Just as the Nation is recovering from the SouthWest Airlines meltdown, the U. S. aviation system experience a full “ground stop” on Wednesday. Unlike the previous debacle which only affected Southwest, this meltdown covered all airlines and general aviation flights. If you missed my analysis of the Southwest Airlines meltdown, you can read it here.
The Ground Stop
A ground stop is the full stop ordered for all aircraft to cease operations both airline and general aviation. The exceptions to a ground stop are:
- Air ambulance service and
- Military flights.
This order was in effect from coast to coast for a ninety-minute period of time but it took hours and some cases the next day for the airlines to get their aircraft and flight crews in the positions that they are needed.
The most significant ground stop in U. S. history was immediately after the terrorist attack on September 11, 2001. In this emergency declaration, no aircraft took off and aircraft in flight were ordered to land at the nearest suitable airport. This ground stop was so chaotic, that it took about a week to get all of the aircraft and flight crews to their proper positions.
What Triggered The Ground Stop
The Federal Aviation Administration (FAA) is the government agency that is responsible for aviation safety. The FAA Command Center maintains computer systems whose information is critical to air traffic control and assists flight crews in creating their flight plans. Airline crews must create a flight plan and upload that plan to the FAA. It was a computer system in the Command Center that was the fault that forced the FAA to declare a ground stop.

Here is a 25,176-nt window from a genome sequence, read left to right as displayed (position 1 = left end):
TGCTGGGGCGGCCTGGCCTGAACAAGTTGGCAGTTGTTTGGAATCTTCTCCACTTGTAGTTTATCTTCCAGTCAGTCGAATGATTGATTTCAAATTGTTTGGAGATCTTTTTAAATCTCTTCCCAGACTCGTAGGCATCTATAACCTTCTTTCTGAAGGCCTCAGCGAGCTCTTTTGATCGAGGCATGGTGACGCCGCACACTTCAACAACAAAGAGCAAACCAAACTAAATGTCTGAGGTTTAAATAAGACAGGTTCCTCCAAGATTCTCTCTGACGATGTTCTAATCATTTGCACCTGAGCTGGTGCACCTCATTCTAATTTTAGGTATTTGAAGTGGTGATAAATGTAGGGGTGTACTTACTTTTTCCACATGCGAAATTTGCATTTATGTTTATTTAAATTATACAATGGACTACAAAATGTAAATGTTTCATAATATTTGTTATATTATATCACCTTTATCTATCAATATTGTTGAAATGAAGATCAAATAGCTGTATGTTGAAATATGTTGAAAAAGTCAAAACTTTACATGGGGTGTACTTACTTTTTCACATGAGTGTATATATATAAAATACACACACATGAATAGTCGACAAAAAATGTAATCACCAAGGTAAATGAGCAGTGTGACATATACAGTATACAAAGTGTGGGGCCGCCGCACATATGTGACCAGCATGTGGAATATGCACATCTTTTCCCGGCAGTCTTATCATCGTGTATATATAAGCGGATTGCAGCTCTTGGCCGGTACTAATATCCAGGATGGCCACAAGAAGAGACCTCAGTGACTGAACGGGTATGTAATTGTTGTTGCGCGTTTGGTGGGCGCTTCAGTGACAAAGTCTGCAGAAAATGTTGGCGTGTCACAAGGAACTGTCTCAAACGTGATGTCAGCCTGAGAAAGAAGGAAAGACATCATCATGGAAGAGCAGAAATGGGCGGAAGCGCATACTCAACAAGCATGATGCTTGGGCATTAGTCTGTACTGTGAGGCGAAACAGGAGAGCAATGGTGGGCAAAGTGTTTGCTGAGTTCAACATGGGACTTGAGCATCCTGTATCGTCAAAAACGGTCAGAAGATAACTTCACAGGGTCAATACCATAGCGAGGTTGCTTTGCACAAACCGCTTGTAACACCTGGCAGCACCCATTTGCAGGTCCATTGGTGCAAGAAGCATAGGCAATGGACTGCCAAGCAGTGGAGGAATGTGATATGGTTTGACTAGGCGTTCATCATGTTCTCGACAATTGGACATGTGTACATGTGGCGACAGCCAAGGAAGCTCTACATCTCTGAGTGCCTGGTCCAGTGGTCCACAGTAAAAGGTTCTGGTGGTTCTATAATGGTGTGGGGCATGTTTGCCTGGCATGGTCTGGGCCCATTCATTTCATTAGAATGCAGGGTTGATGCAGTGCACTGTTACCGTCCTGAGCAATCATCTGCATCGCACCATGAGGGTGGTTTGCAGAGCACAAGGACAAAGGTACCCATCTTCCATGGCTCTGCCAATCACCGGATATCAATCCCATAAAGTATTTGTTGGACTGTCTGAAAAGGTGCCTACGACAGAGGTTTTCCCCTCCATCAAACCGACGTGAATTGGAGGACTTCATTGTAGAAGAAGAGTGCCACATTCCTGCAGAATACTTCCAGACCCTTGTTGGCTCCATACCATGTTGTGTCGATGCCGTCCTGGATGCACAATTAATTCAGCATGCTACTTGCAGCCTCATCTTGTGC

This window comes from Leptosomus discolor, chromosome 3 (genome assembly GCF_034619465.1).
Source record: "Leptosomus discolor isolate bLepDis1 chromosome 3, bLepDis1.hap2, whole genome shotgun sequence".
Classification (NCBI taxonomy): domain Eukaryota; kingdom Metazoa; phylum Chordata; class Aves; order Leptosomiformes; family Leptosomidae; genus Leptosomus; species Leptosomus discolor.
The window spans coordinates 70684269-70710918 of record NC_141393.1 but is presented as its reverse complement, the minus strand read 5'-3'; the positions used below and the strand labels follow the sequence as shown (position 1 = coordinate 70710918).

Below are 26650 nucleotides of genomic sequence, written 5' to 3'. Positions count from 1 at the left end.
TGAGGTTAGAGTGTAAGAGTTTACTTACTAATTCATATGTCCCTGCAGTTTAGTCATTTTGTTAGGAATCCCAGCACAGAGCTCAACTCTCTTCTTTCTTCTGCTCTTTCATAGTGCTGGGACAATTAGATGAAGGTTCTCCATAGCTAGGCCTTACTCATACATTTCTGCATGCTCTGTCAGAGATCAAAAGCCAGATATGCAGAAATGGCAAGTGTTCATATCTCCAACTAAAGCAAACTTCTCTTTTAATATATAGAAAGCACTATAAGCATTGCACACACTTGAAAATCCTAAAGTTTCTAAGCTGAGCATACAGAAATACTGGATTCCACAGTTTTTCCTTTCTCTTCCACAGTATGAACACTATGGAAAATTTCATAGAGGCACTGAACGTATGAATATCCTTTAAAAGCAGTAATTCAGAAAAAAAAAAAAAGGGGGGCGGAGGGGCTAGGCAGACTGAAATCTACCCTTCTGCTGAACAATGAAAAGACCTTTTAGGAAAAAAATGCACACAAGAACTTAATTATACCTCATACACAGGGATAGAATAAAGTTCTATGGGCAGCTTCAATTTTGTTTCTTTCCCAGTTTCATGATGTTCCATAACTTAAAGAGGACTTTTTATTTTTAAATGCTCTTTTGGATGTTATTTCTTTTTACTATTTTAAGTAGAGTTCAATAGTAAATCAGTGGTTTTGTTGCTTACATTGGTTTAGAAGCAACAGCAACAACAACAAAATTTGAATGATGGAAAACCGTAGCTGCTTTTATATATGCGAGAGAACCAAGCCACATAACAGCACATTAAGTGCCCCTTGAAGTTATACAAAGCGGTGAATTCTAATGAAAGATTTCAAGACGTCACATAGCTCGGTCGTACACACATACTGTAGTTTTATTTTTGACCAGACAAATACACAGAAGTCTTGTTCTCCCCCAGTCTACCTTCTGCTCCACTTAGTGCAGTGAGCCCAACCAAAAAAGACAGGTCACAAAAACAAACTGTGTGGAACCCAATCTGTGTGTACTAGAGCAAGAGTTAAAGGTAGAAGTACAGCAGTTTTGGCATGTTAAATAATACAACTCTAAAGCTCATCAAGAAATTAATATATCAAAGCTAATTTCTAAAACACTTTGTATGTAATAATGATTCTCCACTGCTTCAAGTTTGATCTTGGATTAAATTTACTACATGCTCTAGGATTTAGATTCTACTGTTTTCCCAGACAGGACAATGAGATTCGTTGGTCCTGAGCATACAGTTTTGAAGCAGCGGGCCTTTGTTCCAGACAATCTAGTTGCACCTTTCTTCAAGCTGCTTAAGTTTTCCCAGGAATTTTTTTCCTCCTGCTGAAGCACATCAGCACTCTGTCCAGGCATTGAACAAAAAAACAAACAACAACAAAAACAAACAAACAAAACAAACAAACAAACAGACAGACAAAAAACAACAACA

The system that failed was the computer which pilots obtain NOTAM information from. Flight crews need to determine if their flight will be impacted by conditions that they must be aware of.
NOTAM stands for Notice To Air Missions. It was previously known as Notice To Airmen. These advisories detail specific issues either a an airport or in the air. Some of the common NOTAMs are:
- Runway and taxiway closures,
- Airport obstructions such as a construction crane within the airport perimeter,
- Navigation aids that are offline and
- Airspace restrictions.
One of the most important notifications is the Temporary Flight Restriction (TFR). Temporary flight restrictions are classified into four types:
- VIP and
- Space operations.
For the upcoming Superbowl football game, there will be a security TFR. When pilots check the NOTAM system for flights during the SuperBowl, they will be informed of the active hours and airspace closure for the Superbowl TFR.
Pilots should anticipate a Temporary Flight Restriction (TFR) in the Phoenix area on Sunday, February 12, 2023. Typical TFRs limit the availability of certain operations, including glider operations, flight training, and unmanned aerial system (UAS) operations. Specific procedures described on this website and/or contained in an associated Notices To Air Missions (NOTAMs) may be revised or unavailable at the time of the event, and access to some airports may be restricted. Pilots are encouraged to check NOTAMs frequently to confirm they have the most current information.